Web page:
Canadian Town Sees Trucker Blockade Leave Day After Emergencies Act Invoked

Canadian truckers in the southern Alberta town of Coutts ended their blockade at a U.S. border crossing Tuesday, one day after Prime Minister Justin Trudeau invoked extraordinary emergency powers in response to the protests taking place across the country.

Canadian police arrested and detained 11 people at the Coutts protest Monday after finding a cache of weapons and ammunition. The abandonment of the blockade is only a partial win for Canada and Trudeau as the protests and blockades continue in other parts of the country, such as Ottawa. The Canadian capital's residents have complained of being harassed and intimidated during the demonstrations by hundreds of truck drivers and others against COVID-19 restrictions.

The blockade at the Coutts crossing had obstructed trade for two weeks before the truckers drove out with blaring horns, the Associated Press reported.The Canada Border Services Agency (CBSA) tweeted Tuesday afternoon that normal border processing had resumed at the crossing.

The blockade ended just a day after the Alberta Royal Canadian Mounted Police (RCMP) announced that they had arrested 11 individuals at the Coutts protest. Police had been made aware of a small organized group at the protest and executed a search warrant on trailers associated with the group.

Trudeau Trucker Protests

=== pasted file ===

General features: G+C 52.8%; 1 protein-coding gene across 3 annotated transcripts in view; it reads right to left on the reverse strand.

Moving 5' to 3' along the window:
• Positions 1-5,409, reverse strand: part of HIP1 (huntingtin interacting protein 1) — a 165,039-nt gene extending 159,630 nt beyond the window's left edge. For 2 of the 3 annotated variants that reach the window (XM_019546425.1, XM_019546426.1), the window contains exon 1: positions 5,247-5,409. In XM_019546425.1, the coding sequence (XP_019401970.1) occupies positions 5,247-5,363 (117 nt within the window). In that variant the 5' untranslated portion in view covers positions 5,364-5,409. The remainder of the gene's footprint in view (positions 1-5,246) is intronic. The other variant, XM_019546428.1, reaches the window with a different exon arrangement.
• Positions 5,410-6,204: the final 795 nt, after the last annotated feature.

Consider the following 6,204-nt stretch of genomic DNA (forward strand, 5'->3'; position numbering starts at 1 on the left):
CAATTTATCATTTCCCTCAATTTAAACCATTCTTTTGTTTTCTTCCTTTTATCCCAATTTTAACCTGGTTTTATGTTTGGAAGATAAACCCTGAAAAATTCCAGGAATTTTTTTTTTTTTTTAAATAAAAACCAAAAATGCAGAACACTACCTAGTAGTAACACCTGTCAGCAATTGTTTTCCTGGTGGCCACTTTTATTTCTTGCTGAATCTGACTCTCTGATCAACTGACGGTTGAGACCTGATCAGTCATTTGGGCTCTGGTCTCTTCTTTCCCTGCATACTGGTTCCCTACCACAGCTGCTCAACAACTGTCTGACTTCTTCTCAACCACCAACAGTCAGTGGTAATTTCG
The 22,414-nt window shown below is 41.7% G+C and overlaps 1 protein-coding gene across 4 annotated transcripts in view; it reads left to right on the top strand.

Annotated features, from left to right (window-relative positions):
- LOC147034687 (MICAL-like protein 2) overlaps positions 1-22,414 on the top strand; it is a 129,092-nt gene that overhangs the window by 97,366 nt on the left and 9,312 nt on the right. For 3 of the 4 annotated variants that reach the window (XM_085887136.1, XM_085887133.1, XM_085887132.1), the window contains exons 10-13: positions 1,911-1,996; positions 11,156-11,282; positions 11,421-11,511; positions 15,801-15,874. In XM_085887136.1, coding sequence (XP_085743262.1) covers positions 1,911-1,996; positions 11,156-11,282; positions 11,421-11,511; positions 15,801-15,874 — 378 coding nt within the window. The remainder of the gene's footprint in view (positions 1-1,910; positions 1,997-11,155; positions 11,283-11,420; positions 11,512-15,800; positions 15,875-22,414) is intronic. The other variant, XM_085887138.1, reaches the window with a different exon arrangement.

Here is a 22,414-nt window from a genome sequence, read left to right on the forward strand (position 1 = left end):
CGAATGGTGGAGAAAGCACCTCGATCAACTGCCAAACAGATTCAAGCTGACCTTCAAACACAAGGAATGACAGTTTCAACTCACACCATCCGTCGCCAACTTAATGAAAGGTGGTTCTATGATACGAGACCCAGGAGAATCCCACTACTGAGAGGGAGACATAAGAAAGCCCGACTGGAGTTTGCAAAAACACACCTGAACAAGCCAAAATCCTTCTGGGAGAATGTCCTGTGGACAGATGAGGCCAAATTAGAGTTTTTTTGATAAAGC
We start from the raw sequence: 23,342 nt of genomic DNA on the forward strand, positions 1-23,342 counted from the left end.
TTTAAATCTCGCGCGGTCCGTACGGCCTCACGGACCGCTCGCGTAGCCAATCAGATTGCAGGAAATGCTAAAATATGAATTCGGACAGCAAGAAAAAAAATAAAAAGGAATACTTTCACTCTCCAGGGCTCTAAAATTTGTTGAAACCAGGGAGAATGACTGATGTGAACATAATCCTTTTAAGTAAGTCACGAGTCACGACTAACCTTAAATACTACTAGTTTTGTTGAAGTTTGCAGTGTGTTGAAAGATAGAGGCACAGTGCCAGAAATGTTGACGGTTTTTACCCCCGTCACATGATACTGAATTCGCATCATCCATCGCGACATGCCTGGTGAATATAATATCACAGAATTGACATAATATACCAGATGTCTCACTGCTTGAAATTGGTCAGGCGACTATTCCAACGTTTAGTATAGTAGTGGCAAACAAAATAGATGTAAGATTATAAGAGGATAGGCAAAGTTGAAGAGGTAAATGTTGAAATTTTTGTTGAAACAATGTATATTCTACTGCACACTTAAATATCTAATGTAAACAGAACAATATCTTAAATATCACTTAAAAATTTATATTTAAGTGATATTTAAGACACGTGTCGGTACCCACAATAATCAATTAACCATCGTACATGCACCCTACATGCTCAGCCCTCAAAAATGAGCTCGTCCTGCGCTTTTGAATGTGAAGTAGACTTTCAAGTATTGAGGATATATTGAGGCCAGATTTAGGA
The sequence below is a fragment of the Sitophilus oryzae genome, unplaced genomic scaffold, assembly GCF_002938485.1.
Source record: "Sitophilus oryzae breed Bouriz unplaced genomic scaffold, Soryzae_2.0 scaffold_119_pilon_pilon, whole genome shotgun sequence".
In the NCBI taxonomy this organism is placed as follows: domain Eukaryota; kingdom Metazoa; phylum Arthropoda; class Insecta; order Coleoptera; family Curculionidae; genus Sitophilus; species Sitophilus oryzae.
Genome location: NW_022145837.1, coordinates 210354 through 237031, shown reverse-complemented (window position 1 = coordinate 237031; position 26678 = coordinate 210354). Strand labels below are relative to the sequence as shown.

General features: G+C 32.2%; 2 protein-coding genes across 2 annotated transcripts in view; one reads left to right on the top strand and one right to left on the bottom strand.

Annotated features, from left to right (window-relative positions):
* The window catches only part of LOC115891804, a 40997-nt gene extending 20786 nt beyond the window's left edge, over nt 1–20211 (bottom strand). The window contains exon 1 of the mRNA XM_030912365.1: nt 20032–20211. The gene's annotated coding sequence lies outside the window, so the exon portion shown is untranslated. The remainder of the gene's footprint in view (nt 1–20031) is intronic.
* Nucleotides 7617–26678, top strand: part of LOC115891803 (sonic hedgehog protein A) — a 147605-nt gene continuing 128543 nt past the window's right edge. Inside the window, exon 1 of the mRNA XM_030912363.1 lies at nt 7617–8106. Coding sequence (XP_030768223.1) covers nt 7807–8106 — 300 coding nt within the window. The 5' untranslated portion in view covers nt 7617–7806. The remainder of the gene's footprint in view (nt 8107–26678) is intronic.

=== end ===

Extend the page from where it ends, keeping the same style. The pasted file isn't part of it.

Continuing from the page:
Canadian truckers in Coutts ended their blockade at a U.S. border crossing Tuesday. Above, Canada's Prime Minister Justin Trudeau comments on the ongoing truckers mandate protest during a news conference on Parliament Hill in Ottawa, Canada, on February 14, 2022. Dave Chan/AFP via Getty Images

The search uncovered guns, body armor, a machete, ammunition and high-capacity magazines, Newsweek previously reported.

The night before the arrests, a large farm tractor and a semi-truck from the blockade allegedly tried to ram a police vehicle, but the officer was able to reposition his car to avoid being struck, the RCMP said. Police identified the tractor's driver and seized both the tractor and semi-truck.

The Alberta RCMP confirmed in a tweet Tuesday that the border crossing was open, but said that traffic was moving slowly and urged people to avoid the area when possible.

Newsweek has reached out to the RCMP for comment.

Ottawa Police Chief Peter Sloly resigned Tuesday amid backlash for not squashing the protests in their early stages. The protests began in response to Canada's mandate that requires truckers to either get fully vaccinated against COVID-19 when crossing the U.S.-Canadian border or quarantine for two weeks.

The movement has since expanded to protest other pandemic measures like mask requirements.

A government official who spoke on condition of anonymity confirmed Sloly's resignation to the AP.

Trudeau's invocation of the emergency powers on Monday included measures and steps meant to bolster local and provincial law enforcement with federal police and cut off funding for the protestors.

"The blockades are harming our economy and endangering public safety," Trudeau said during a news conference. "We cannot and will not allow illegal and dangerous activities to continue."

Update 02/15/22, 2:55 p.m. ET: This article has been updated with further information from the Alberta RCMP and background.

Update 02/15/22, 2:25 p.m. ET: This article has been updated with additional information and background.